user since
Sat Dec 18 1999 at 18:44:54 (14.6 years ago )
last seen
Mon Jun 2 2014 at 01:13:56 (1.8 months ago )
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102404 - View Webster 1913's writeups (feed)
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The Project Gutenberg Etext of Webster's Unabridged Dictionary* Copyright © 1996 by MICRA, Inc. Plainfield, N.J.

Please visit the Project Gutenberg website at http://www.gutenberg.org

THIS ETEXT IS OTHERWISE PROVIDED TO YOU "AS-IS". NO OTHER WARRANTIES OF ANY KIND, EXPRESS OR IMPLIED, ARE MADE TO YOU AS TO THE ETEXT OR ANY MEDIUM IT MAY BE ON, INCLUDING BUT NOT LIMITED TO WARRANTIES OF MERCHANTABILITY OR FITNESS FOR A PARTICULAR PURPOSE. Some states do not allow disclaimers of implied warranties or the exclusion or limitation of consequential damages, so the above disclaimers and exclusions may not apply to you, and you may have other legal rights.


Webster now has a human logging in occasionally and correcting assorted errors in his writeups. Please msg him directly with suggestions and corrections. Also adding hard links.


Who is Webster 1913?

Noah Webster would have made a wily noder, but since he died in 1843, he kind of missed out on the whole Internet thing. Webster 1913 is a special user account on Everything2 created by the site administrators shortly after E2 came online in late 1999. It was used to autonode the entries in the Project Gutenberg edition of the 1913 Webster's Unabridged Dictionary.

But 1913? Why not a more recent edition?

Believe it or not, all the various types of modern dictionaries are copyrighted by their publishers. However, almost all works published before 1923 are in the public domain, as the intellectual property rights have legally expired. The 1913 edition of Webster was the last revision made before 1923, so it's free for anyone to use however they wish. See public domain guidelines chart for a colorful diversion.

What should I do if I find a mistake or formatting problem in a Webster 1913 definition?

Don't panic. There used to be many malformed or typo-ridden Webby definitions in the nodegel, but these have been cleaned up (both by hand and by bot) pretty thoroughly over the years. Still, with over 98,000 writeups, there are bound to be some bugs left. You can post all the details of your findings under Broken nodes, or since Webster 1913's /msgs are checked from time to time, you can message him(?) directly about problems with definition writeups (just use the message box on the writeup).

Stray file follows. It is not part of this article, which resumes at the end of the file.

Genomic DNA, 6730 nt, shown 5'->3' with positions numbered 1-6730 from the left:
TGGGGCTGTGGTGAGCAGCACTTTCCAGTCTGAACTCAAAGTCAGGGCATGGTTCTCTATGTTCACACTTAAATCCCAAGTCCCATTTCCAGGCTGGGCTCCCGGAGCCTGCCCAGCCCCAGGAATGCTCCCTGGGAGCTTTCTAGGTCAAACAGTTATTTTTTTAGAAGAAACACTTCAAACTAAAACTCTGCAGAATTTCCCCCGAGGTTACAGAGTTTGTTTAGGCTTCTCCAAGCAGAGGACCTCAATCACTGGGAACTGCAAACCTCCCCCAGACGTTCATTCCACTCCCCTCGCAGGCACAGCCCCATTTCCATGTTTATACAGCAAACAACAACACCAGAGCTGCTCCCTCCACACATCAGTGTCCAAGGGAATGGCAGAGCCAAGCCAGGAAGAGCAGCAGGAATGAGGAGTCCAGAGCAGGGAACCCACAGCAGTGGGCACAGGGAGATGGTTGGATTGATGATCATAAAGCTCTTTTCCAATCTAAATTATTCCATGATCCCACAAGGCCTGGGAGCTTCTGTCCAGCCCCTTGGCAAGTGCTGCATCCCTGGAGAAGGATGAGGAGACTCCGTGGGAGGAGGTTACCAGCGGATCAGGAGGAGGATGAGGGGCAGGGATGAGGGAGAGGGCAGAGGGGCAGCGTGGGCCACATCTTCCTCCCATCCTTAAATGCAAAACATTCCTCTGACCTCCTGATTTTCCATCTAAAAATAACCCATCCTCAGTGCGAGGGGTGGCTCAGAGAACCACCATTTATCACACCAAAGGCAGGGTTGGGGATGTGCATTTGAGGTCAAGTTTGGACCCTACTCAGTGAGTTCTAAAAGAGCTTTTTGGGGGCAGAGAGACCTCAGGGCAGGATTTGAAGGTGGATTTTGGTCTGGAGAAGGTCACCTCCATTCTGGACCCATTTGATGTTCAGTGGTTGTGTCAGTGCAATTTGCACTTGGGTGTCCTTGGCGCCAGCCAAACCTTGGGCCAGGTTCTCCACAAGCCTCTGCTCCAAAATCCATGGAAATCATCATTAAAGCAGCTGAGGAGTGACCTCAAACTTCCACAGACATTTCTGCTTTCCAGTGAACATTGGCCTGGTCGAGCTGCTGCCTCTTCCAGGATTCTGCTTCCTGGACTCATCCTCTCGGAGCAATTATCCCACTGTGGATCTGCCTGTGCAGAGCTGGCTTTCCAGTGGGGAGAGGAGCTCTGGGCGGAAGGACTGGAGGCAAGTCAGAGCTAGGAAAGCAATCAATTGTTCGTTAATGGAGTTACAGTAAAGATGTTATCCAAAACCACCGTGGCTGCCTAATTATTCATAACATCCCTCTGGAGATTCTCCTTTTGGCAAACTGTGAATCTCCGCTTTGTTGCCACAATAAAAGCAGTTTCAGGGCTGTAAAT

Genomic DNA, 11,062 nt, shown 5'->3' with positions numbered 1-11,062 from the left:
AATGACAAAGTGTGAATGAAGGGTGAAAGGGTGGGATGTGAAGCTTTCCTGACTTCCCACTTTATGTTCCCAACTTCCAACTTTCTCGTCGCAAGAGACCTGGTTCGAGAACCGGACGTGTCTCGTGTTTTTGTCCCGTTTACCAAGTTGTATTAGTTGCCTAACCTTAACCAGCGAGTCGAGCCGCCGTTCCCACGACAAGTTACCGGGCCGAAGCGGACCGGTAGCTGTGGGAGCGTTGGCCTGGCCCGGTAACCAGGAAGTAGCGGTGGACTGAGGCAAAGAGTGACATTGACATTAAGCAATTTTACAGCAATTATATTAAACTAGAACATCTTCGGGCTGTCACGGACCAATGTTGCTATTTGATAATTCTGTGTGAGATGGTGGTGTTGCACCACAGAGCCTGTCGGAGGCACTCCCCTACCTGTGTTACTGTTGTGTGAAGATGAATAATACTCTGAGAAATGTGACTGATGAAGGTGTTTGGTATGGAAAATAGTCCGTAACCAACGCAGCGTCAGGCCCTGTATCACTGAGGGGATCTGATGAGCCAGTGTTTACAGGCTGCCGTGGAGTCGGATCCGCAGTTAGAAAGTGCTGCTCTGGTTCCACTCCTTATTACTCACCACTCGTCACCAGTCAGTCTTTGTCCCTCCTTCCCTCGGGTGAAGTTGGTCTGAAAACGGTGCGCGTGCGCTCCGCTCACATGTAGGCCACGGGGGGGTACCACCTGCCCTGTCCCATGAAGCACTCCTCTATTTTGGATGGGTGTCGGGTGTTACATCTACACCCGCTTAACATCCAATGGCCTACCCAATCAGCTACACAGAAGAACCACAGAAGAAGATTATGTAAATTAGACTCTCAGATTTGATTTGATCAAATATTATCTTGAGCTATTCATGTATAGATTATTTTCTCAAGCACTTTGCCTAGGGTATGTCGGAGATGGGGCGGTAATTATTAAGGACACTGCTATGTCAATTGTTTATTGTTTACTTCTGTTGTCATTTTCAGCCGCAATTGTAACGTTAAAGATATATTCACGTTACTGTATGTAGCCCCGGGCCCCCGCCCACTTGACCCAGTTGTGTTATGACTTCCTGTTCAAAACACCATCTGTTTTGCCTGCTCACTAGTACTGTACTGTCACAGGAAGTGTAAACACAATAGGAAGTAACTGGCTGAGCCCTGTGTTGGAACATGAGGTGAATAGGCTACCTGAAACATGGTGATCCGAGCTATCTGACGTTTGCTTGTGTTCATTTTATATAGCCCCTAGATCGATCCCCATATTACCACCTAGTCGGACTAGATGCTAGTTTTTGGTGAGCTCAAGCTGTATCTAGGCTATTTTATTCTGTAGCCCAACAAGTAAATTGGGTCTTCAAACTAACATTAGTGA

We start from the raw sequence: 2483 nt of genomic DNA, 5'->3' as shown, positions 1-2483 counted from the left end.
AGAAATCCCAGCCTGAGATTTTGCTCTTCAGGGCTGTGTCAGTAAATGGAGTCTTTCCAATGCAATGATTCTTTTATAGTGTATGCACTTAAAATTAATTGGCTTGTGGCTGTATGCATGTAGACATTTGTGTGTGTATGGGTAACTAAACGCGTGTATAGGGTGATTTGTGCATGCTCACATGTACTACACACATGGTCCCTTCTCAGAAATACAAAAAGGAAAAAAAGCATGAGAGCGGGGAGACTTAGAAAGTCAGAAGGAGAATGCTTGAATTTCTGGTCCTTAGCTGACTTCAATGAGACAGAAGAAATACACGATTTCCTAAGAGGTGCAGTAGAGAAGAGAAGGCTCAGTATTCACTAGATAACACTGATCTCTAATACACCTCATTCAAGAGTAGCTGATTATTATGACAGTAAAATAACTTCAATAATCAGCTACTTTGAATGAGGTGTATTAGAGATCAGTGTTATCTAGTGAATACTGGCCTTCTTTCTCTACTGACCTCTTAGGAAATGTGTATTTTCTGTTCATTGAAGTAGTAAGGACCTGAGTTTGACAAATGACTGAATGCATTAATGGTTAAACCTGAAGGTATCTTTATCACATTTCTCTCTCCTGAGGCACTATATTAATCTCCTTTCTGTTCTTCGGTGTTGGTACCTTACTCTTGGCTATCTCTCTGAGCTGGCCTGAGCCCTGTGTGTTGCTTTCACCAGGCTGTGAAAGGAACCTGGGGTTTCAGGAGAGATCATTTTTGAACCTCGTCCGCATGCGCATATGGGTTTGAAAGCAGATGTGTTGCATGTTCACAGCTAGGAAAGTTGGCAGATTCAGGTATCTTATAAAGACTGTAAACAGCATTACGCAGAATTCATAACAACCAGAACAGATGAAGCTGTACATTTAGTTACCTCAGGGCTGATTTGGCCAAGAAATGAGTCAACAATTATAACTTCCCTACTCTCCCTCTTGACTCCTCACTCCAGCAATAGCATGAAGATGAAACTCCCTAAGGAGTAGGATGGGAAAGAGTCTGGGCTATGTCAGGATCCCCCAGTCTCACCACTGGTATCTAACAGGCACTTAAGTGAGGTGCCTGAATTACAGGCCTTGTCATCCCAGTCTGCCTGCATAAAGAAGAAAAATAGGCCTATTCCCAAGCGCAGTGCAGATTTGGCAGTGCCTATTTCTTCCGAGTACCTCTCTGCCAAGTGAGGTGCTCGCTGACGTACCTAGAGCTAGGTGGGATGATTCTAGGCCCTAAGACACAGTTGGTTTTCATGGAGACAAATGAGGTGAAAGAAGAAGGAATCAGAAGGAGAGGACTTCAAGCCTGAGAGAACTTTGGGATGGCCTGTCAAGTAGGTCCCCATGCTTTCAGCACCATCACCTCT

I found some words missing from Webster 1913. What should I do?

Well, you could node the definitions yourself, but if they're as brief and concise it might annoy Mr. Webster. The odds are also fair that as soon as your new writeup is noticed by the administration, they might add the Webster definition to the node anyway, which could supersede yours (it has happened before, actually). If you know the definition to be a part of the 1913 Webster but find it missing on E2, let one of the staff know about it, and we'll do our best to fill in the gaps with Webster's own writeup.

Some interesting facts about Webster 1913

The Webster 1913 account has many special privileges in the system that many other people simply do not get. From a user perspective, some are "better" than others.

  • You can't do a user search on Webster 1913: Because Webby has over 98,000 nodes, this makes him quite a strain on the database to give you even the top fifty of them or so. It could really strain everything if a person wanted to see all of the Webster writeups, and thus, there is a special case for Webster in the Everything User Search. You'll notice that if you search out EDB, there is a similar special case.
  • Webby writeups are always last in the list on a node: This is so that the user-generated content comes above everything else. This is also special-cased in to the code that generates the page; normally you'd see writeups listed in the order that they were created.
  • Webster 1913 writeups cannot be voted upon: Webster writeups all have a special writeuptype known as definition. These writeups are not votable, but you can still C! one if a definition from the turn of the previous century really inspires you. Some of them are downright funny (due to poor definitions, etc). Before this, Webster was a vote dumping ground, and now votes are restricted to nodes that are considered "content".
  • Webster will never be one of Everything's Best Users. Webster is coded specially to be excluded from EBU consideration. So even while he, nate, and dbrown have an almost insurmountable pile of XP, they are not among the ranks of the mortals.

Webster 1913's just a bot. He exists to fill content holes so that people can't go around submitting short writeups with the definitions of common English words. Sometimes dry, sometimes funny, and always an object of XP lust, Webby has earned his place here in our database.

Webster 1913 is dreamy! How can I profess my love?

Plenty of noders have developed an affection for Webby since the dawn of E2, and more than a few have waxed poetic about him in writeups that are now many years old. We keep them around for nostalgic reasons and because Mr. Webster thought they were flattering, but they aren't an example of the sort of thing we're looking for these days. Send him a courteous /msg if you must, but please refrain from extolling his virtures in the nodegel.

What other sources are there for Webster 1913 definitions?

If you want or need to check a Webster 1913 definition against the original source but don't want to download the whole thing from Project Gutenberg (http://www.gutenberg.org), you can search it at several sites on the Internet. Only two sources are listed here, though there are several different versions of the source available on the web due to updates to the Project Gutenberg file, and some versions are newer than what was used on Everything2.